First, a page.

Field Trip Report
Went on my first major collecting trip this past week. The pictures are on Actual Film instead of being digital, so it'll be a while before I can post them. Meanwhile, a play-by-play:
Day 1 (August 2) - Kettle Moraine State Forest - North Unit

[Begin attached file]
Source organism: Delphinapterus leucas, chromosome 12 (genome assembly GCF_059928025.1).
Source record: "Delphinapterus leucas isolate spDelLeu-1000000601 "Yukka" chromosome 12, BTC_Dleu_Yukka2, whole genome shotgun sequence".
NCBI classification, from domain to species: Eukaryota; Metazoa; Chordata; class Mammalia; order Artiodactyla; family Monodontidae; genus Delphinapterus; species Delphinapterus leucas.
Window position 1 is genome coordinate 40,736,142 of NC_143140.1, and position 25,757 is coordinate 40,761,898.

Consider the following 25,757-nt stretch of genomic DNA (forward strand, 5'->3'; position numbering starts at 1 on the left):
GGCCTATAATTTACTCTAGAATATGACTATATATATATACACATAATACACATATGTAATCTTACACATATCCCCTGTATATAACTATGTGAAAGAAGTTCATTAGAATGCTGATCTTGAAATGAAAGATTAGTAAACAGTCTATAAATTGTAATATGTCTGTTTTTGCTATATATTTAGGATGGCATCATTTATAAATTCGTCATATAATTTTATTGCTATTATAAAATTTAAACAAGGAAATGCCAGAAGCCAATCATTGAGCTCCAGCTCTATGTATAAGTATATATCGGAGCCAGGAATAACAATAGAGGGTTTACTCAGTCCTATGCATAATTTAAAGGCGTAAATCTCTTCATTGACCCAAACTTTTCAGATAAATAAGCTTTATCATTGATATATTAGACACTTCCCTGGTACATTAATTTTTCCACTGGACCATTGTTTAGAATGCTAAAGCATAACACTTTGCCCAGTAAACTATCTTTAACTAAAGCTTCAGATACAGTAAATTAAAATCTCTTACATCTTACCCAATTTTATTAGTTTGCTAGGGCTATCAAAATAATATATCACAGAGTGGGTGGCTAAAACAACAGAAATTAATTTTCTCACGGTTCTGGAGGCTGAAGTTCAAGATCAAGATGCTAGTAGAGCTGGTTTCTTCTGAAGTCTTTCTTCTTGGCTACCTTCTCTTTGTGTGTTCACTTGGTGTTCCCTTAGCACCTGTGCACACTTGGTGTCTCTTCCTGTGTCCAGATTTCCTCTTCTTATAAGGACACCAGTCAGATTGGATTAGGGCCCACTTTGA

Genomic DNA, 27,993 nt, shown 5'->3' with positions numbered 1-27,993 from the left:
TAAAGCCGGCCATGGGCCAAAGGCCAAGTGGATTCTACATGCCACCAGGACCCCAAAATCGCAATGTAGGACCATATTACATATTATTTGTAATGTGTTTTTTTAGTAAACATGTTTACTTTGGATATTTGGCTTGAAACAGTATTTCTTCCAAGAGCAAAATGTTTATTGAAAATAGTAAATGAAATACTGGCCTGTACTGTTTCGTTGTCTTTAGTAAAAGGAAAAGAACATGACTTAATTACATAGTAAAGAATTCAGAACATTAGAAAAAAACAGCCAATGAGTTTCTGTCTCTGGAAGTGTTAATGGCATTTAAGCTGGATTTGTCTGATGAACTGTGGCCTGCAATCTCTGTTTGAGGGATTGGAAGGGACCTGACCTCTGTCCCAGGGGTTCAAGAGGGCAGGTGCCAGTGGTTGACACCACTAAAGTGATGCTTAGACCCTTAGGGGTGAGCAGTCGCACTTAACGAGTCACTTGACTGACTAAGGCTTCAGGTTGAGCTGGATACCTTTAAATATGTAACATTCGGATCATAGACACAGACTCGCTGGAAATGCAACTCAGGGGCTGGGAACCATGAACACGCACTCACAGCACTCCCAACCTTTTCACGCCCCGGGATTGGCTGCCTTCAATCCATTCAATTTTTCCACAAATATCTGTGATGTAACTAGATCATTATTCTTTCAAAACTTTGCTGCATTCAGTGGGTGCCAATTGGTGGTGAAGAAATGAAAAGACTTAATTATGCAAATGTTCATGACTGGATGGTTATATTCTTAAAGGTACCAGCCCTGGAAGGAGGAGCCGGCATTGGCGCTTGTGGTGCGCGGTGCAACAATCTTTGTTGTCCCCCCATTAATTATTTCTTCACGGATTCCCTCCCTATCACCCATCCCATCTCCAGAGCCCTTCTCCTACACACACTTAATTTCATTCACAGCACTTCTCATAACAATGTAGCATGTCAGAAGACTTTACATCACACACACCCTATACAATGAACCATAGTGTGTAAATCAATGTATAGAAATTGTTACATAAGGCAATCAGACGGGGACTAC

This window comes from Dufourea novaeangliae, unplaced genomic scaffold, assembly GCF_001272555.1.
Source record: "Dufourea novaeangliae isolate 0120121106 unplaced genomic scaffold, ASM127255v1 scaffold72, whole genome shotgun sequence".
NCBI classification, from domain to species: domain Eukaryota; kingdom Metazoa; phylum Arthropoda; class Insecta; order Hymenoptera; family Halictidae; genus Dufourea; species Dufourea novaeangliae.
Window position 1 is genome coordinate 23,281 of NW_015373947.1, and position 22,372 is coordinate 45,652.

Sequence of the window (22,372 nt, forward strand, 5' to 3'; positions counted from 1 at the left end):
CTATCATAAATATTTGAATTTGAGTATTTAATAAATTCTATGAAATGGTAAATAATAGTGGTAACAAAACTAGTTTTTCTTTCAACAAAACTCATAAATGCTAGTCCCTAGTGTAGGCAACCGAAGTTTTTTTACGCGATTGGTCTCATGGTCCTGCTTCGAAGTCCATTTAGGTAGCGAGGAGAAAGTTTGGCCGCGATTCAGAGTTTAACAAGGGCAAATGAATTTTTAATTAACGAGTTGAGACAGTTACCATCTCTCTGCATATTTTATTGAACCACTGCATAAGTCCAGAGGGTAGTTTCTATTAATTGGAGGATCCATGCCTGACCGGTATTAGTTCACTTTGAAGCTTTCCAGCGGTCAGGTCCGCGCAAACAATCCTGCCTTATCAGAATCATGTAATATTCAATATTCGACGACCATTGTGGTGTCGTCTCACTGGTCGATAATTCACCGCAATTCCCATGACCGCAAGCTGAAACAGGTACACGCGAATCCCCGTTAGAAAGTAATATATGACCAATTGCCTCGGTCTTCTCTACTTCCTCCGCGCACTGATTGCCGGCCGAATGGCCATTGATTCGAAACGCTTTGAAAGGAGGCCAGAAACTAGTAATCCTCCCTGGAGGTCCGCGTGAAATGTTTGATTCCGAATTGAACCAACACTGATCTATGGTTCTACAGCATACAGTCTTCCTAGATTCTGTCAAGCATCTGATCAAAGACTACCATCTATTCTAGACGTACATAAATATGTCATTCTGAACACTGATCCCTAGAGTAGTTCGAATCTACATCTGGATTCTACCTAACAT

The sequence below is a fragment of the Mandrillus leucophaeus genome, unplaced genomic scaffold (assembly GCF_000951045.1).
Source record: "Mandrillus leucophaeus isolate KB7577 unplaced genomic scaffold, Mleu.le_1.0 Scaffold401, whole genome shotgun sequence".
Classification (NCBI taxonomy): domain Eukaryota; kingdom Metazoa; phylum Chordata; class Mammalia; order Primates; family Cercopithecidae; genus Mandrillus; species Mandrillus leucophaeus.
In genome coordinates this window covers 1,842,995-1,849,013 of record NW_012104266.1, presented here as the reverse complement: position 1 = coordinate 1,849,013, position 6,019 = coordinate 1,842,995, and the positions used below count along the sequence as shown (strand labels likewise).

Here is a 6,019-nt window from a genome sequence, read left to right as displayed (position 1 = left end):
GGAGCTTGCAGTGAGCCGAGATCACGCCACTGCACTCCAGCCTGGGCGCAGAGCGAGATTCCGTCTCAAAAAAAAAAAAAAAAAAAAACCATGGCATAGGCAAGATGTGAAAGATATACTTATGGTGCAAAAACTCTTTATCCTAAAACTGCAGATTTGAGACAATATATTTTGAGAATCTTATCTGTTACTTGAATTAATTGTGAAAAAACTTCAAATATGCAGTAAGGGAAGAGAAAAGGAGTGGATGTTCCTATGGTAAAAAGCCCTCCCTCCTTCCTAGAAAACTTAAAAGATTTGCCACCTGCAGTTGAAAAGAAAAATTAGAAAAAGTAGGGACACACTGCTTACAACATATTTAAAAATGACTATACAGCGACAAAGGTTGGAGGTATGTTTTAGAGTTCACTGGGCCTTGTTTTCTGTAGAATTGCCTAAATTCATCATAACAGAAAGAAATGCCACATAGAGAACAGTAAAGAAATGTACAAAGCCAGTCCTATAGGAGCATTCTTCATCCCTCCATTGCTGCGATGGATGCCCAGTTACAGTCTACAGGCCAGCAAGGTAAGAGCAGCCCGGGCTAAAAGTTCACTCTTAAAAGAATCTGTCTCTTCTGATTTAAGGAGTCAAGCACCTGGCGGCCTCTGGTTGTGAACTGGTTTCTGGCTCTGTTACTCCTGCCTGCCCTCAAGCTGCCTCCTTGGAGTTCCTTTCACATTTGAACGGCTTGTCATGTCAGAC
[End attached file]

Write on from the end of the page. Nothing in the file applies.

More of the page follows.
Left in the morning with what seemd like half the contents of our house in the truck. There is no light travel when camping! Drove to Kettle Moraine North, which is in eastern Wisconsin southeast of Lake Winnebago. I was expecting to be blown away by KM and the glacial landforms for which it's famous, but, well, I wasn't. I think I just wasn't visiting the right places, and forested glacial forms are hard to see. Nothing there packed the visual punch of, say, Camelback Kame in McHenry County, an improbable hill rising out of gently rolling grasslands like the Glastonbury Tor. Anyway, I collected some white pines near the forest HQ building, only to realize that most or all were planted, not natural, and I had to chuck them out. I found a lovely beech-maple woodland where I found many of my plants growing together, but as I hiked I had to keep my hands clamped over my ears to keep mosquitos from climbing into my brain. It was *so* hot and muggy, mid-90s, just awful, and I was wearing long pants and dying a thousand drippy, sticky deaths. Lesson learned, re: clothing in the forest: a layer of Deep Woods Off and a few scratches is far preferable to dying of heat. Just wear the damned shorts, and watch out for poison ivy. I stumbled across another of my plants when I stopped off to look at a kettle bog. I finally left KM, grateful for the a/c in the truck, stopped for some awesome gas station pizza (seriously!), and headed north.